Since the inception in the US of the Individuals with Disabilities Education Act (IDEA) in the 1970s, there has been much debate as to how to effectively educate children with special needs. Some argue that special education students should spend their school days in a special resource room designed specifically for them, while others argue the best option for special needs students is inclusion, which places the student in the regular education classroom during all of the school day. Proponents of inclusion argue that it allows the student to socialize with the appropriate age level, reduces social stigma, and allows special education students the same educational opportunities as regular education students.
The idea of full inclusion — special education students staying in the regular classroom for the entire school day — has been met with skepticism from many people. Critics argue that full inclusion takes away valuable resources from the special education student, such as resource rooms and special educational aides like computers and other accommodations. The regular education classroom often will not be equipped with those valuable resources, putting the special education student at a disadvantage. In addition, regular classroom teachers are often underprepared or unequipped to handle the needs of many special education students for the entire school day. By putting a student in a fully inclusive setting, that student may not have access to special education faculty best equipped to handle their needs.
Proponents of inclusion argue that the special education student has the right to spend their day in the regular classroom and should not have to "earn" their way out of a special education classroom. An alternate theory called mainstreaming places the student in the general education classroom for certain subjects only, or for part of the school day but not others. Proponents of inclusion argue that mainstreaming does not go far enough to allow special education students the same education as regular education students, and further argue that this technique enhances social stigma. Inclusion would avoid such a scenario, allowing the special education student normal socialization and access to an equal education. In fact, this may even open more doors to opportunities like academic scholarships or even certifications! Consider hiring an online tutor with experience in special education as a way to further aid whatever learning your kid gets in school. If you want to be able to teach the kids in these classes, consider offering online tutoring services. You can start by signing up with tutoring companies or agencies that will train you on how you can become one.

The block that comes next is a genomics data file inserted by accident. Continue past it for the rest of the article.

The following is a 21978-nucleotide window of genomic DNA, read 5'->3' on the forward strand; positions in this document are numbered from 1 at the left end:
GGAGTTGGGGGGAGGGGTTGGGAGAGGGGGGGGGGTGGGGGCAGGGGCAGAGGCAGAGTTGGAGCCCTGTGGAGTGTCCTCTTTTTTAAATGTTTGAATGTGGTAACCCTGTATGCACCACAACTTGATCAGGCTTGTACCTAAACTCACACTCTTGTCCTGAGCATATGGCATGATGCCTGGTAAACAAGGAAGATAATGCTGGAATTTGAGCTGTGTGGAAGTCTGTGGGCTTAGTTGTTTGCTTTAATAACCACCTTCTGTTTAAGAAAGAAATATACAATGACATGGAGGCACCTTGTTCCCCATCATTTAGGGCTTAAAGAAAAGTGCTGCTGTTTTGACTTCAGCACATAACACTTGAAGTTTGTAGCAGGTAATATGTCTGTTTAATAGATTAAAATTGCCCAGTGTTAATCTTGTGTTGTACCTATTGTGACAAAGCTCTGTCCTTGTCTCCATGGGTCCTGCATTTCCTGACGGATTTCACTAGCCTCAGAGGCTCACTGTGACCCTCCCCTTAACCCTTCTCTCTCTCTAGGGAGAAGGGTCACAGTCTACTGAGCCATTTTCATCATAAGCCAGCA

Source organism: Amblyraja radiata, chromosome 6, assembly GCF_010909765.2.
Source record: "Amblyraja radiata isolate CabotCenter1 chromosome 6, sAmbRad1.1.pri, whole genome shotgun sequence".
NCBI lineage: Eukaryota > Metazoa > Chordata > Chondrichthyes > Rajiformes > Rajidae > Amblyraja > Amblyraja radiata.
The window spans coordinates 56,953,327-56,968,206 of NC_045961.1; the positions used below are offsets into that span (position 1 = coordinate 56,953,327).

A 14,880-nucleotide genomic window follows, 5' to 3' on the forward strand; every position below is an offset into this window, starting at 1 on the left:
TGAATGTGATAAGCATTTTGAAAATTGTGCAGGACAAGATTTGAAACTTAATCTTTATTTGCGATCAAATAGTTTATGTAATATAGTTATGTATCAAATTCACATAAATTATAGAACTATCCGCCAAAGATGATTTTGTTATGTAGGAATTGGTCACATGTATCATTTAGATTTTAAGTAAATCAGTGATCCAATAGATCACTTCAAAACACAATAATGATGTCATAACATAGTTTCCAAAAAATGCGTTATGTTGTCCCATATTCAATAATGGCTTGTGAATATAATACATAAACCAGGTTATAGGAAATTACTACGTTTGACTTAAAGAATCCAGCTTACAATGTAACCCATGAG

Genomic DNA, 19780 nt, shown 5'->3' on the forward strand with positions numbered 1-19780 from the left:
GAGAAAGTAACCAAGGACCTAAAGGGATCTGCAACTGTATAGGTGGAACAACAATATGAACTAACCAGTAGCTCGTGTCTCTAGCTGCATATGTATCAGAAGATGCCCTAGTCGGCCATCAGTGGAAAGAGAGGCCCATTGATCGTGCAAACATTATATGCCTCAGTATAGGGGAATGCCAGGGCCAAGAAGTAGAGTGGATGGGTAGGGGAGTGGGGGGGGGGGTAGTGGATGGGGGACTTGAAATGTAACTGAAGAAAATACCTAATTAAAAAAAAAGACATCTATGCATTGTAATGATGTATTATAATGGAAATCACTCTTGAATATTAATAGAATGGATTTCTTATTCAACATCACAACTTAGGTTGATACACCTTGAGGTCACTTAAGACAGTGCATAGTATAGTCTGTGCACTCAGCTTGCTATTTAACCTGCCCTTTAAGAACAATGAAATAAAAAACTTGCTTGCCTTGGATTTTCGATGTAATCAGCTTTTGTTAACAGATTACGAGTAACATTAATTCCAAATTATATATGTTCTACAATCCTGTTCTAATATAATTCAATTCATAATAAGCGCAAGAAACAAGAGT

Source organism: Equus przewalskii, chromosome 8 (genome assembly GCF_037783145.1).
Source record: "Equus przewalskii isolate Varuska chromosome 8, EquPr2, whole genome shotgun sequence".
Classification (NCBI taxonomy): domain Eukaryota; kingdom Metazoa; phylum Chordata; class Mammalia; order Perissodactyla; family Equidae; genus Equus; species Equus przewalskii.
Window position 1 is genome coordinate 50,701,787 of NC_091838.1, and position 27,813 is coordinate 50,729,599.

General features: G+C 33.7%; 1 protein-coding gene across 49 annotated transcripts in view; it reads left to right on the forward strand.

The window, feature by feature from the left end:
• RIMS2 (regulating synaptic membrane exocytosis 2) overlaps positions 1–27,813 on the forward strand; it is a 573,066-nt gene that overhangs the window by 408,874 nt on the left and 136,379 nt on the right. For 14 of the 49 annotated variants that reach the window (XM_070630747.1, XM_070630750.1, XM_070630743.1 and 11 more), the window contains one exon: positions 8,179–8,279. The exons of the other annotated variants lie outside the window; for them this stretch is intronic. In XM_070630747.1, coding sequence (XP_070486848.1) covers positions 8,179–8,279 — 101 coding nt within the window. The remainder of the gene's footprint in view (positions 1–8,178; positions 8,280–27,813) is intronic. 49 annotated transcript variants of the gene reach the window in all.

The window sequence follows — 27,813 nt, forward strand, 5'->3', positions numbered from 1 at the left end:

The debate as to how to best educate special education students still exists today. Both mainstreaming and full inclusion techniques are used in schools throughout the United States, and each method can be used effectively, provided each individual special education student is evaluated correctly and assessed regularly. Schools must develop an Individualized Education Plan (IEP) for special education students, and the best method for including the student in the general classroom is discussed at the IEP planning meeting. We also recommend looking into grade school math tutors to supplement any learning at school. This allows your kid to have more exposure to different teaching methods and you can also get reports on progress you can use for monitoring significant changes.